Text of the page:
Rely on the resources God has given you:
The grace of God (2 Tim. 1:2, 9; 2:1; 4:22).
The gift of God—your God-given ability to serve Him (2 Tim. 1:6-7).
The power of God (rather than your own strength) (2 Tim. 1:8; Phil. 2:13; Eph. 6:10).
The indwelling Holy Spirit (2 Tim. 1:14).
The Word of God, which will keep you grounded and give you perspective (2 Tim. 2:7, 9; 3:12-17; 4:1-2).
Remember that you are not alone in your trials.
You already have:
The presence of Christ (Matt. 28:20)
The prayers of other believers (2 Tim. 1:3)
The “fellowship of suffering”—other believers who are facing hardships for the sake of Christ (2 Tim. 1:8; Heb. 13:3; Col. 1:24).
Cultivate these to help you endure:
Godly helpers – Find and cultivate a group of like-minded believers whose faithfulness and prayers can inspire and strengthen you (2 Tim. 1:2, 4-5; 4:9-13, 19-21).
Godly heroes – Read the biographies of missionaries and other faithful believers so God can cultivate faith and wisdom in your heart (Heb. 13:7; 2 Tim. 3:10, 14).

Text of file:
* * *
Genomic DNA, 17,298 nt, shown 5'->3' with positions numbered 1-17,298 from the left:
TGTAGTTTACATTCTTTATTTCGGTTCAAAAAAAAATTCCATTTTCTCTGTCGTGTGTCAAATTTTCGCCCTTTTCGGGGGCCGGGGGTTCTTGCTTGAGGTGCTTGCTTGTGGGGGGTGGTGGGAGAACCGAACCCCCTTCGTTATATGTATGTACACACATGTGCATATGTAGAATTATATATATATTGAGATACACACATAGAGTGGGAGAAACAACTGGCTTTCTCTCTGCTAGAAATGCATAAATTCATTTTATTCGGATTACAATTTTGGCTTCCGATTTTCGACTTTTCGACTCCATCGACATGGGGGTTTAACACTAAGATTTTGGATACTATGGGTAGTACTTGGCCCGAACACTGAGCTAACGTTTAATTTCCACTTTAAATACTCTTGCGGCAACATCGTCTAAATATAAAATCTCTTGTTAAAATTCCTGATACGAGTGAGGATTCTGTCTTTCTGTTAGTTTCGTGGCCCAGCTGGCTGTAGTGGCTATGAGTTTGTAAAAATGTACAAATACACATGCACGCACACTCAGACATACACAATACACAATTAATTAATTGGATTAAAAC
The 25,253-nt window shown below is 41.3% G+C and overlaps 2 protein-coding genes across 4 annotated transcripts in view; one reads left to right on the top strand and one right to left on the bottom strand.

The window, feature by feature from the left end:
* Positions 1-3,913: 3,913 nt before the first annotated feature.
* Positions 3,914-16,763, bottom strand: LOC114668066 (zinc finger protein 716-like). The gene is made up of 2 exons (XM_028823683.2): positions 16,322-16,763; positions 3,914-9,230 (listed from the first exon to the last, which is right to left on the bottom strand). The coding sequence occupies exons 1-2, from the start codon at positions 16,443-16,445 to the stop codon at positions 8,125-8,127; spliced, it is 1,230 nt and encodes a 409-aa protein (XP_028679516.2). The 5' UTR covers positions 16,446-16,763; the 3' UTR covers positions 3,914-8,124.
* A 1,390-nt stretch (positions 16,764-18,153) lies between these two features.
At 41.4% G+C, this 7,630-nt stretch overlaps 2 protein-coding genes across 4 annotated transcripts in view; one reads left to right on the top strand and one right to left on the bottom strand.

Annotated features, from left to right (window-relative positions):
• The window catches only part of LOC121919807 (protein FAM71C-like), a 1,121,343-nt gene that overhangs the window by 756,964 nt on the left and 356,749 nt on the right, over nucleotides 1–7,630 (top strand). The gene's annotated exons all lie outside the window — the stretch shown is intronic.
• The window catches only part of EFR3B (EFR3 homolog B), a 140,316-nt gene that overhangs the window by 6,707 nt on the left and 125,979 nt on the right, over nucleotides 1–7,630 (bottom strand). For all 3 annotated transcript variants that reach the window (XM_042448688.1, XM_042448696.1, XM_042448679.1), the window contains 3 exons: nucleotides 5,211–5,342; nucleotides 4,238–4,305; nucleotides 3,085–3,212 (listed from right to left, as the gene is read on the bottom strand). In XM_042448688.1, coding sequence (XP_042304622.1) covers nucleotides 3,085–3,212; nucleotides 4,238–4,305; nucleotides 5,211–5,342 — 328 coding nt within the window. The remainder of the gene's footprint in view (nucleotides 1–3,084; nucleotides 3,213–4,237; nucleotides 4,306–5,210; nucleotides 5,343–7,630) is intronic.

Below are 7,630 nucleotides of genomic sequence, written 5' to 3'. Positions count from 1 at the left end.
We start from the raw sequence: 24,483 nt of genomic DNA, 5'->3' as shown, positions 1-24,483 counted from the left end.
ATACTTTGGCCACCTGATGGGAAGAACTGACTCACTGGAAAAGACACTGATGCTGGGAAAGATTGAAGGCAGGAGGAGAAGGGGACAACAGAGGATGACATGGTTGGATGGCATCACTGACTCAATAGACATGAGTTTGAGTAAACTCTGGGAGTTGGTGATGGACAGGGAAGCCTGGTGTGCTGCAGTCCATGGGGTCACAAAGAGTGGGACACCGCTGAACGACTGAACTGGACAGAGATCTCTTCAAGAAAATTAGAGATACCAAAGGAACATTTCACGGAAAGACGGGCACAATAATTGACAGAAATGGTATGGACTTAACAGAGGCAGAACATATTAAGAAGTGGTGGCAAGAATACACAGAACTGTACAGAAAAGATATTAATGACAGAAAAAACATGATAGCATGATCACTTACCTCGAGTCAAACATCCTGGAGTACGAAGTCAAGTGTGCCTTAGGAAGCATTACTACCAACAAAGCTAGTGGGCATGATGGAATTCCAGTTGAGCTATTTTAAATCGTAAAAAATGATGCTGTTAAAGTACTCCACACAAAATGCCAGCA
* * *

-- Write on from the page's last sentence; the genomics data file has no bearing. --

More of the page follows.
Godly heritage – As you learn about those who’ve gone before, you will be able to instill faith and courage in the next generation. Pass the baton to others. (2 Tim. 2:2)
No matter how difficult things are today, you can face the future with hope. Trust the truth of Scripture.
The Truth is:
All wrongs will one day be righted (2 Tim. 3:8-9; 4:14).
The Lord will deliver you from all evil—in His time and way (2 Tim. 4:17-18). In the meantime, counsel your heart according to the truth and promises of God (Psalm 27).
All your suffering, efforts, labors, and faithfulness will be rewarded in “that Day” when believers stand before the Lord (2 Tim. 1:12, 18; 2:12; 4:8; Phil. 1:6, 10; 2:16; James 1:12).
You will give an account, so guard the “deposit” entrusted to you (2 Tim. 1:12, 14; 1 Tim. 6:20).
In all your suffering, remember Jesus Christ.
His life and His suffering and sacrifice for you (2 Tim. 2:3)
His triumph over Satan, sin, and death (2 Tim. 2:8)
His power, promises, and presence (Matt. 28:18-20)
What He is doing for you in heaven (John 14:2-3; Rom. 8:34).
Expect suffering—it is inevitable—but don’t forget the powerful resource that you have in Christ. Entrust your life to His ever-present care and control. He loves you, and He will help you endure.